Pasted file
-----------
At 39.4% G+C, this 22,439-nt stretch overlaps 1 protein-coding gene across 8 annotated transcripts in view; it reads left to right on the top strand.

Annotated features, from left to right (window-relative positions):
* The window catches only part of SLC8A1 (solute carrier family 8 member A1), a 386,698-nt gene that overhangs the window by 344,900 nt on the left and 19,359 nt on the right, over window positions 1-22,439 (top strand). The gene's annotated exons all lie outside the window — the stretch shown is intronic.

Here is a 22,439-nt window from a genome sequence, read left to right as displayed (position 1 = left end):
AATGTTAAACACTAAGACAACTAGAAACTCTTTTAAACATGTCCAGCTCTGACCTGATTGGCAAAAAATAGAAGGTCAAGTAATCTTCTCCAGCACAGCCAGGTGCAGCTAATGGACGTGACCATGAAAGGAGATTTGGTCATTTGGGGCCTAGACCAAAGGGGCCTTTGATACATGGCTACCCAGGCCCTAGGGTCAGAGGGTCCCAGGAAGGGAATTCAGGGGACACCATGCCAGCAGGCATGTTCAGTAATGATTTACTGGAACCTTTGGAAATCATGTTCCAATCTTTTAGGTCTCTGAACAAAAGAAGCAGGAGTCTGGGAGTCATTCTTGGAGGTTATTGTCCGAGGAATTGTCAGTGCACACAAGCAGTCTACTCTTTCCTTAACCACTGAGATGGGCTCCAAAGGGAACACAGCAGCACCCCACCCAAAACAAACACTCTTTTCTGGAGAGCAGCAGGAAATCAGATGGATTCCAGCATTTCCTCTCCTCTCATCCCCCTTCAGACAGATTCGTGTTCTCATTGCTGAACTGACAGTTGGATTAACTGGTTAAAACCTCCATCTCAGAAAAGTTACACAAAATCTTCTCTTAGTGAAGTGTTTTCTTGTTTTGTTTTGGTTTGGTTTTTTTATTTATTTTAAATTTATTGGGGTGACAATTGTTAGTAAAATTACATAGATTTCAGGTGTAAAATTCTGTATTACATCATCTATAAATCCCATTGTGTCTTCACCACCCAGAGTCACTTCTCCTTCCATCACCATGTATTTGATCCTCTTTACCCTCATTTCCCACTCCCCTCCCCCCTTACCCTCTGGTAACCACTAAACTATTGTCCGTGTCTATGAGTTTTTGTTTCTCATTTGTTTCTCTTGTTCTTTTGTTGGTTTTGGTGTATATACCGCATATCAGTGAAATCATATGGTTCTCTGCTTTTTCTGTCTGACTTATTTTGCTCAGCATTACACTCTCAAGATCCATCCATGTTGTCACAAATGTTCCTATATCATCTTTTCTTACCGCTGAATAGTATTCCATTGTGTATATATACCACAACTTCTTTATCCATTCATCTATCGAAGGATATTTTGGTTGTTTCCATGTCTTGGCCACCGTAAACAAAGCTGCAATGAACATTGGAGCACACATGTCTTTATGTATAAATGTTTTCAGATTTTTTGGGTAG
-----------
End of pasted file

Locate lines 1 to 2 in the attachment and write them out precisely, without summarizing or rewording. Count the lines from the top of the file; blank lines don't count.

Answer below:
At 39.4% G+C, this 22,439-nt stretch overlaps 1 protein-coding gene across 8 annotated transcripts in view; it reads left to right on the top strand.

Annotated features, from left to right (window-relative positions):